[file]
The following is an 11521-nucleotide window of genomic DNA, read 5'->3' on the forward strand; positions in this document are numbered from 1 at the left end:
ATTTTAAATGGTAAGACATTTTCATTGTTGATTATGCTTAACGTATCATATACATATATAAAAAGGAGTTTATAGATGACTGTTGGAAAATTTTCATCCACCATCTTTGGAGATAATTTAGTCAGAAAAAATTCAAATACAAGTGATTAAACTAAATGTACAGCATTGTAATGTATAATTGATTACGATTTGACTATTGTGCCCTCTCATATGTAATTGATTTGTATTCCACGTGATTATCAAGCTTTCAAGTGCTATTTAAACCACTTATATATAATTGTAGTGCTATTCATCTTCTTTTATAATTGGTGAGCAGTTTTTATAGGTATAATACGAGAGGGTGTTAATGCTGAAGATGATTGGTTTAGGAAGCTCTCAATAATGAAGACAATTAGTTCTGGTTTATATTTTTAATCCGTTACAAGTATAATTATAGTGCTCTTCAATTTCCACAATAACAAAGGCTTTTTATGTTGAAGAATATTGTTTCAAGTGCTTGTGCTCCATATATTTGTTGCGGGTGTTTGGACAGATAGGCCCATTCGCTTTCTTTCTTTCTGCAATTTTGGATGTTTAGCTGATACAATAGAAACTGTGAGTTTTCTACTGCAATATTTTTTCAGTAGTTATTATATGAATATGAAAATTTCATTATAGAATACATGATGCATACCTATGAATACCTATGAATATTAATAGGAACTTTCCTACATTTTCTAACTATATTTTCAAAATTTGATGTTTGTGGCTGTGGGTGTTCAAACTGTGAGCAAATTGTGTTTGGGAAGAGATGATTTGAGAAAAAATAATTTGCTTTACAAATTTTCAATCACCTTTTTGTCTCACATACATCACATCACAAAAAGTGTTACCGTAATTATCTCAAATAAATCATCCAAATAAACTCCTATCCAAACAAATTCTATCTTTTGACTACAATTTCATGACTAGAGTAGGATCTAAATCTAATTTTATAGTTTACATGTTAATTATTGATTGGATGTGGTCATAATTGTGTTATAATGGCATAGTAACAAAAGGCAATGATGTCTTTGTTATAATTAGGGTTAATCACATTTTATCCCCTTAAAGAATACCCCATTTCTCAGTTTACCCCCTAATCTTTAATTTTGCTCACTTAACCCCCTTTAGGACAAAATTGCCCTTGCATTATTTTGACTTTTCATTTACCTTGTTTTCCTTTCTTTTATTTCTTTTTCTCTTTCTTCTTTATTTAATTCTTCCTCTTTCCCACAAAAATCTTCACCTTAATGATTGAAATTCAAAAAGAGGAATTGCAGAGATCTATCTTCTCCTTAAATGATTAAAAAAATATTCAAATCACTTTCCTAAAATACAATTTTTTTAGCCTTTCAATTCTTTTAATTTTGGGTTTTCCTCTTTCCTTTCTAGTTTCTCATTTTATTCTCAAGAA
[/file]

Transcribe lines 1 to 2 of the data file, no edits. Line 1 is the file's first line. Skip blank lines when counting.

The following is an 11521-nucleotide window of genomic DNA, read 5'->3' on the forward strand; positions in this document are numbered from 1 at the left end:
ATTTTAAATGGTAAGACATTTTCATTGTTGATTATGCTTAACGTATCATATACATATATAAAAAGGAGTTTATAGATGACTGTTGGAAAATTTTCATCCACCATCTTTGGAGATAATTTAGTCAGAAAAAATTCAAATACAAGTGATTAAACTAAATGTACAGCATTGTAATGTATAATTGATTACGATTTGACTATTGTGCCCTCTCATATGTAATTGATTTGTATTCCACGTGATTATCAAGCTTTCAAGTGCTATTTAAACCACTTATATATAATTGTAGTGCTATTCATCTTCTTTTATAATTGGTGAGCAGTTTTTATAGGTATAATACGAGAGGGTGTTAATGCTGAAGATGATTGGTTTAGGAAGCTCTCAATAATGAAGACAATTAGTTCTGGTTTATATTTTTAATCCGTTACAAGTATAATTATAGTGCTCTTCAATTTCCACAATAACAAAGGCTTTTTATGTTGAAGAATATTGTTTCAAGTGCTTGTGCTCCATATATTTGTTGCGGGTGTTTGGACAGATAGGCCCATTCGCTTTCTTTCTTTCTGCAATTTTGGATGTTTAGCTGATACAATAGAAACTGTGAGTTTTCTACTGCAATATTTTTTCAGTAGTTATTATATGAATATGAAAATTTCATTATAGAATACATGATGCATACCTATGAATACCTATGAATATTAATAGGAACTTTCCTACATTTTCTAACTATATTTTCAAAATTTGATGTTTGTGGCTGTGGGTGTTCAAACTGTGAGCAAATTGTGTTTGGGAAGAGATGATTTGAGAAAAAATAATTTGCTTTACAAATTTTCAATCACCTTTTTGTCTCACATACATCACATCACAAAAAGTGTTACCGTAATTATCTCAAATAAATCATCCAAATAAACTCCTATCCAAACAAATTCTATCTTTTGACTACAATTTCATGACTAGAGTAGGATCTAAATCTAATTTTATAGTTTACATGTTAATTATTGATTGGATGTGGTCATAATTGTGTTATAATGGCATAGTAACAAAAGGCAATGATGTCTTTGTTATAATTAGGGTTAATCACATTTTATCCCCTTAAAGAATACCCCATTTCTCAGTTTACCCCCTAATCTTTAATTTTGCTCACTTAACCCCCTTTAGGACAAAATTGCCCTTGCATTATTTTGACTTTTCATTTACCTTGTTTTCCTTTCTTTTATTTCTTTTTCTCTTTCTTCTTTATTTAATTCTTCCTCTTTCCCACAAAAATCTTCACCTTAATGATTGAAATTCAAAAAGAGGAATTGCAGAGATCTATCTTCTCCTTAAATGATTAAAAAAATATTCAAATCACTTTCCTAAAATACAATTTTTTTAGCCTTTCAATTCTTTTAATTTTGGGTTTTCCTCTTTCCTTTCTAGTTTCTCATTTTATTCTCAAGAA